Slow Food Nova Scotia

Slow Food - Nova Scotia

Let's cook up a revolution together

Hooked Halifax

How did I miss that a ‘Hooked’ had opened in Halifax? The first time I came across a

Hooked Halifax1

‘Hooked’ was in Toronto, it was 2012, and I was working remotely for a consulting firm.  

To break up my day I would grab my fresh vegetables from the St. Lawrence farmers’ market and on Saturdays I’d buy my meat for the week and a fresh loaf of Blackbird Baking bread in Kensington market at Sanagan’s butcher shop, with its beautiful displays of fresh meat on the left side and a deli on the right. There were fishmongers to the west of Sanagans but I was hesitant to try them. A strong fishy odour wafted out of the stores and it was Ontario.

I don’t know what led me into Hooked – it was totally indistinguishable from the store on either side, set back from the sidewalk with a large awning hiding half the windows. But walking in was a revelation. It smelt fresh. The fish, neatly arranged on beds of ice, was labelled with a name, where it was caught, and by what method. It was new AND it was revolutionary.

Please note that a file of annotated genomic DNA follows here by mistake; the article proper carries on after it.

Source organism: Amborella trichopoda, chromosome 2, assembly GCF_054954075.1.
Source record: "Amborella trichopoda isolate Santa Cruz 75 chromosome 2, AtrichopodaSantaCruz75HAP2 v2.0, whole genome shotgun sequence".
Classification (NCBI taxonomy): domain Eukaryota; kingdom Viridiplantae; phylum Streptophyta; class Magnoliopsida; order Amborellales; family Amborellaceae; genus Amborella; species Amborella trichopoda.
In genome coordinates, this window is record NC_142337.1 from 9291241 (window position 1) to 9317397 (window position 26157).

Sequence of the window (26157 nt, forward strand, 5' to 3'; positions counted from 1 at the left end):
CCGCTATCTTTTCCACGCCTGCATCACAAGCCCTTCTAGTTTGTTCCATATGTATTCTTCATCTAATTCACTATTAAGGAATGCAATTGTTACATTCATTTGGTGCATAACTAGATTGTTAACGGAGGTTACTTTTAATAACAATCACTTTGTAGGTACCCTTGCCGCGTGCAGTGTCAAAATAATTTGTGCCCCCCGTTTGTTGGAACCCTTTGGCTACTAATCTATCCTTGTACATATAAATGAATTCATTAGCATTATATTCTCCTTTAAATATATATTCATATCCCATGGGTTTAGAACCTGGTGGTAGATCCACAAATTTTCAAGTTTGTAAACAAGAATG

Newsletter Signup

Stay on top of what's happening in Nova Scotia's food community.

I shopped there and at the Leslieville location for the next few years. Even after moving to London, my mom and I would make pilgrimages to Hooked, with a cooler  of ice, whenever either was going to Toronto.

I’ve since learned the backstory of how ‘Hooked’ was started by Dan Donovan and his wife, Kristin. At 34, Dan needed a change from working on Bay Street. He did a short stint at Jamie Kennedy’s ‘Palmerston Cafe’, fell in love with food, enrolled at the unique Stratford Chef School – which has its own story, graduated, and worked at Jamie Kennedy’s Wine Bar.

Kennedy had to sell off the Wine Bar to avoid bankruptcy during the 2008 financial crisis but Dan already had started to think about a  business that sourced fish caught in a sustainable manner, that knew its fishermen, knew how the fish was caught, and hoped there were people who wanted to eat that kind of fish.

This from Dave Adler of ‘Hooked Halifax’, now open at 5783 Charles Street just around the corner from Local Source.  In 2010, while working for the Ecology Action Center marine team,  he was involved in developing their Off the Hook initiative. The program was a co-op with Digby County fisherman, designed to connect local, small scale fisherman directly with consumers through a subscription program. A few years and iterations later,  the community-supported fishery has wrapped up. But the NS market for sustainably-harvested fish appears to have grown, and consumers now have access via ‘Hooked Halifax’ and ‘Afishionado Fishmongers’.

Chinook, Sockeye and Hatchery Coho

On my first visit to ‘Hooked Halifax’ I picked up a pound of line-caught haddock. I soaked it in buttermilk before breading with cornmeal and flour. I served it on potato latkes with sautéed red cabbage and a dill sour cream. It was delicious.

Newsletter Signup

Stay on top of what's happening in Nova Scotia's food community.